AG Knudsen and Governor Gianforte led roundtable on National Human Trafficking Awareness Day
To mark Human Trafficking Awareness Day, Attorney General Austin Knudsen and Governor Greg Gianforte have teamed up to lead a panel discussion on the state’s efforts to end human trafficking.
“In this Slavery and Human Trafficking Prevention Month, we encourage the people of Montana to be part of the solution to ending human trafficking in Montana,” Governor Gianforte said. “Through an effort by all states among law enforcement agencies, nonprofits, schools, private businesses and all of us, we can reverse recent trends and protect vulnerable people and our people. communities against these heinous crimes. ”
“Human trafficking and sexual slavery is happening in Montana and we cannot ignore it. This is why the fight against trafficking in human beings is one of my main priorities as Attorney General, ”said Attorney General Knudsen. “It is important that we continue to bring together our network of law enforcement, local task forces, nonprofits and other agencies for discussions as we have done today to end. to the problem. I also urge every Montanais to join us in our fight to eliminate human trafficking – educate yourself about the problem, learn the signs and report suspected human traffickers.
The Governor and Attorney General were joined at the roundtable by representatives from the Criminal Investigations Division of the Montana Department of Justice, Montana Highway Patrol, Missoula County Sheriff’s Office, Police Department from Missoula County, LifeGuard Group and Community Working Groups.
With the increase in human trafficking cases in Montana, the roundtable focused on strategies to raise awareness of human trafficking, especially among Montana youth, and to hold criminals accountable.
Lowell Hochhalter, president and founder of the LifeGuard group in Missoula, has helped educate thousands of middle school and high school students about the dangers of human trafficking.
“These kids want to help each other,” Hochhalter said. “Let’s give them the tools, then give them permission to help.”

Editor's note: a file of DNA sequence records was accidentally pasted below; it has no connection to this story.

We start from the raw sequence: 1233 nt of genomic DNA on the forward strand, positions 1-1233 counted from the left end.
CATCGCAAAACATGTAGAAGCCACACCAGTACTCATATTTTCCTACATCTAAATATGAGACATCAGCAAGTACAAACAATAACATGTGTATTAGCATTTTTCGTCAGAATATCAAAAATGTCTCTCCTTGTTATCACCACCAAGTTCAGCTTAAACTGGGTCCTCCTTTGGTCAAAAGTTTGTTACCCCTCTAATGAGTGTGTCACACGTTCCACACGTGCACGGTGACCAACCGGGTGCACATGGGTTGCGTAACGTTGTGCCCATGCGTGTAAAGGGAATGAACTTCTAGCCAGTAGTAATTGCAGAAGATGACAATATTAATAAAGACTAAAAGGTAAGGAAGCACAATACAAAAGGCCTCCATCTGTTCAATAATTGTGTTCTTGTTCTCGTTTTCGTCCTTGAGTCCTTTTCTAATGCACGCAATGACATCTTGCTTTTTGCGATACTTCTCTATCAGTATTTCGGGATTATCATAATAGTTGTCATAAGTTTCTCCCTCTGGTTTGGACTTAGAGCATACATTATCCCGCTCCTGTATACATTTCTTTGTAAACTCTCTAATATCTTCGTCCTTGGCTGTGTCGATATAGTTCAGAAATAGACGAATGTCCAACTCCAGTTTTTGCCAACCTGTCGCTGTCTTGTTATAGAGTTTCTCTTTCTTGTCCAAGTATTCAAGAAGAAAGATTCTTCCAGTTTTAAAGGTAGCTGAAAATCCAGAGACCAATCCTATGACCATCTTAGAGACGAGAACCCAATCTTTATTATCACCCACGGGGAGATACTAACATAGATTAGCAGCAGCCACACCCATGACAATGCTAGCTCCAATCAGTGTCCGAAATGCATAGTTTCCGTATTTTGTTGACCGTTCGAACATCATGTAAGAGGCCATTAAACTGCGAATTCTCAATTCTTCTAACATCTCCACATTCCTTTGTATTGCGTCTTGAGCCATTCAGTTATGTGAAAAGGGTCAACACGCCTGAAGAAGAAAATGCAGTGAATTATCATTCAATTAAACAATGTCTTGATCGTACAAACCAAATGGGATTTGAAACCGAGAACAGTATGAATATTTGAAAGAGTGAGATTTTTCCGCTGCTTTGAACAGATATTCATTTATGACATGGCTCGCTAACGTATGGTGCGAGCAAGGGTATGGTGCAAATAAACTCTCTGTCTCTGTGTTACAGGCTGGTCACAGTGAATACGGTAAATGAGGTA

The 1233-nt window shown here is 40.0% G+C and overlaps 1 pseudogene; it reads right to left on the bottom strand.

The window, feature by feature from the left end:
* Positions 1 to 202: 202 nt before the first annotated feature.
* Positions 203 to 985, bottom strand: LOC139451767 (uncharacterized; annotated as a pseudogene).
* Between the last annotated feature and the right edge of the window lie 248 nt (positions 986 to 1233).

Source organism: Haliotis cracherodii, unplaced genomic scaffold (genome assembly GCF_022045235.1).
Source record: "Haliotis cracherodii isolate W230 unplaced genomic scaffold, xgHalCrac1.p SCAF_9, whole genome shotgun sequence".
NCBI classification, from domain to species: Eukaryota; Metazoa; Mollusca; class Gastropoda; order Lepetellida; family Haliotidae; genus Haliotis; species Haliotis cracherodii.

Since 2015, the Montana Department of Justice has tracked a 485% increase in human trafficking cases in Montana. Seven cases of human trafficking were recorded in 2015, compared to 41 cases in 2021.
“Shortly after my appointment, the Attorney General made it clear that it was a priority that we train every soldier on the road to identify human trafficking activity,” Col. Steve Lavin said during the discussion. . “Montana is a big state, we have soldiers all over the state and they make a lot of contact with people. This is an important problem, and we aim to solve it.
Earlier in January, the governor proclaimed Slavery and Human Trafficking Prevention Month. Throughout January, the Governor and Attorney General are encouraging Montanais to join the fight to end human trafficking by learning the potential signs and committing to report any suspicious activity to law enforcement. order.
The Montana Department of Justice provides the following potential indicators of human trafficking activity:
- Be hesitant to initiate a conversation. Eyes can be downcast and victims can avoid eye contact.
- Poor physical condition – tired, malnourished or showing signs of physical abuse or torture.
- Difficulty responding to their name or where they are. The whereabouts and names of victims change frequently.
- Wear clothes that do not correspond to the climate or the situation in which they find themselves.
- Lack of control over money and personal property. Can also carry very little goods in a plastic bag.
- Accompanied by a dominant person or someone they seem to be afraid of. The controlling person can be someone who doesn’t seem to match, such as a much older person or someone with seemingly inappropriate behavior with the alleged victim.
- A young girl or boy hanging out in front of a convenience store, truck stop, casino or other place. The person may approach different vehicles or people they do not seem to know.
If you suspect human trafficking, call 911 in an emergency. In non-emergency situations, dial 1-833-406-STOP (1-833-406-7867) or contact a lawyer via 406stop.com. If you see suspected traffickers, do not intervene and stay at a safe distance. Take pictures of the trafficker, the victim, and the vehicle’s license plate if possible.